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Perspective Matters

Boat registrations declined in January, reflecting inventory shortages, but most main categories beat January 2020 by double digits
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Boat registrations dropped 8 percent in the main powerboat categories in January versus January 2021 as boatbuilders grappled with supply-chain snarls, but robust demand for new boats persisted in a month that typically sees little action.

Boats larger than 31 feet saw the most growth this January, possibly a reflection of strained supply in other categories, with more than 41 cruisers between 31 and 40 feet registered in January, compared with 29 in January 2021, accounting for a 41 percent jump. That’s according to Statistical Surveys, a Michigan firm that tracks new-boat registrations, which revealed preliminary data from 31 states representing about 57 percent of the U.S. market.

Registrations of yachts from 41 to 65 feet grew 14.6 percent year over year, from 48 to 55, and semicustom and custom yachts 66 feet and larger nearly doubled from 11 last January to 21 in January 2022.

Overall registrations were down nearly 11 percent, with the high-volume PWC segment off 20 percent. Overall registrations were also dragged down by a 65 percent drop in the low-volume electric boat sector, which had 10 registrations versus 26 last year.

The largest drag in the main powerboat segments came from fiberglass outboards; the sector, which has remained popular as new-boat demand continues its second year of surge, was down 17.7 percent, with 2,407 registrations in January versus 2,923 the year prior. Aluminum fishing boats had a 10.4 percent dip, with about 150 fewer sold in January this year versus the year prior.

Pontoons and ski and wake boats experienced growth, with a 7.4 percent increase and a 10 percent boost, respectively. Sterndrive and inboard boat registrations were flat after the first year of growth in more than a decade.However, all of those categories except for aluminum fishing were ahead of January 2020, indicating that consumer demand has not waned after spiking during widespread pandemic lockdowns.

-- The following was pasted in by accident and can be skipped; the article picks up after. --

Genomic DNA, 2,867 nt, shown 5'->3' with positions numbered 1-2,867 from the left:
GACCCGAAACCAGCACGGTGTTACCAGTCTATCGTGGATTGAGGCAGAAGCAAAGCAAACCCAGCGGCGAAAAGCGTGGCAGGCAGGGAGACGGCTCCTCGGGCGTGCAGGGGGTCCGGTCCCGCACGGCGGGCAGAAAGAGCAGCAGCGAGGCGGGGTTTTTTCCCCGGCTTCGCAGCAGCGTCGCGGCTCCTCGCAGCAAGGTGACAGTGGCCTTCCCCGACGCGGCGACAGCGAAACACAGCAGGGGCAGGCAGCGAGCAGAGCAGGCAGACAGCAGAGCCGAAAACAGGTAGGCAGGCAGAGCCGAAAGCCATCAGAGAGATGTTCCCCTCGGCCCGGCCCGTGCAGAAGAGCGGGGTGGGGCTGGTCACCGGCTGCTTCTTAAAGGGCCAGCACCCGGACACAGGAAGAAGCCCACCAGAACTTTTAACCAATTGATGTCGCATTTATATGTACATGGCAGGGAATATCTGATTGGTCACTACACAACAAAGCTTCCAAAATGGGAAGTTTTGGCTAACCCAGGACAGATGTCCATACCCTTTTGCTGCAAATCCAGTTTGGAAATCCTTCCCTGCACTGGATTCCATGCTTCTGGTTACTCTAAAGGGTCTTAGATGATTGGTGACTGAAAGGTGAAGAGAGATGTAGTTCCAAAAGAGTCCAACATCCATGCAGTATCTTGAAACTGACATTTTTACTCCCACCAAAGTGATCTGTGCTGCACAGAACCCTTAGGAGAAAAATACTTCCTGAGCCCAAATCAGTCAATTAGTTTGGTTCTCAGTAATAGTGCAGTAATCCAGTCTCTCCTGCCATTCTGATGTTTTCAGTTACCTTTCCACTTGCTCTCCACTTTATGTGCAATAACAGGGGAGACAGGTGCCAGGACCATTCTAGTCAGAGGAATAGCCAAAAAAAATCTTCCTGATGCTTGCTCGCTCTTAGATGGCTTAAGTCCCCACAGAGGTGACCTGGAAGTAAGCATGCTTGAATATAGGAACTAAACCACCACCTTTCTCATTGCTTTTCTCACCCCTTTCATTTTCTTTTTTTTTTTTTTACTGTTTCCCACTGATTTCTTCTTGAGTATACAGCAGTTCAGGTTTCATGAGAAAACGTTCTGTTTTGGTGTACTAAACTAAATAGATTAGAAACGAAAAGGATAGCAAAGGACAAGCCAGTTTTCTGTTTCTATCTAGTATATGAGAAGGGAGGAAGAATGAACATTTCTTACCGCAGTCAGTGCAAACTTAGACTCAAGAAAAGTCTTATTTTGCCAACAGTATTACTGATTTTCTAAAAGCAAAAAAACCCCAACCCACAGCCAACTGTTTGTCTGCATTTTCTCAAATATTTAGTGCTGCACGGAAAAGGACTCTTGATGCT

Aluminum fishing boat registrations were off 8.1 percent from January 2020, but pontoons were up 57 percent from that timeframe. Ski and wake boats were up nearly 58 percent; sterndrives and inboards grew 32.6 percent versus 2020; and fiberglass outboards grew 4 percent.

That trajectory demonstrates relative demand improvements compared to prepandemic levels, even with supply-chain headwinds at play, according to B. Riley analyst Eric Wold. “As year-over-year comparisons become easier this spring, along with supply-chain pressures beginning to ease into the first half of 2022, we expect the robust consumer demand to become apparent and for this to be better reflected in valuations for the group,” Wold wrote.

In addition, 2020 was the best year the industry has seen for new-boat registrations since 2007, according to SSI sales director Ryan Kloppe.

Two consecutive year-over-year increases in November in December, on top of strong earnings reports from the industry, indicated that boatbuilders could be poised to beat other sectors of U.S. manufacturing in ramping up production. Manufacturers also have robust backlogs and had overwhelmingly positive feedback from the Miami International Boat Show held in February, Wold said.

“As the supply chains likely begin to ease in the second half of 2022, we see a positive setup for the group around improving production/shipment levels and higher average selling prices and gross margins that are not currently reflected in depressed valuation multiples across the board,” he says. “We remain confident these valuation multiple discrepancies will be positively corrected over the next 12 months.” 

This article was originally published in the April 2022 issue.



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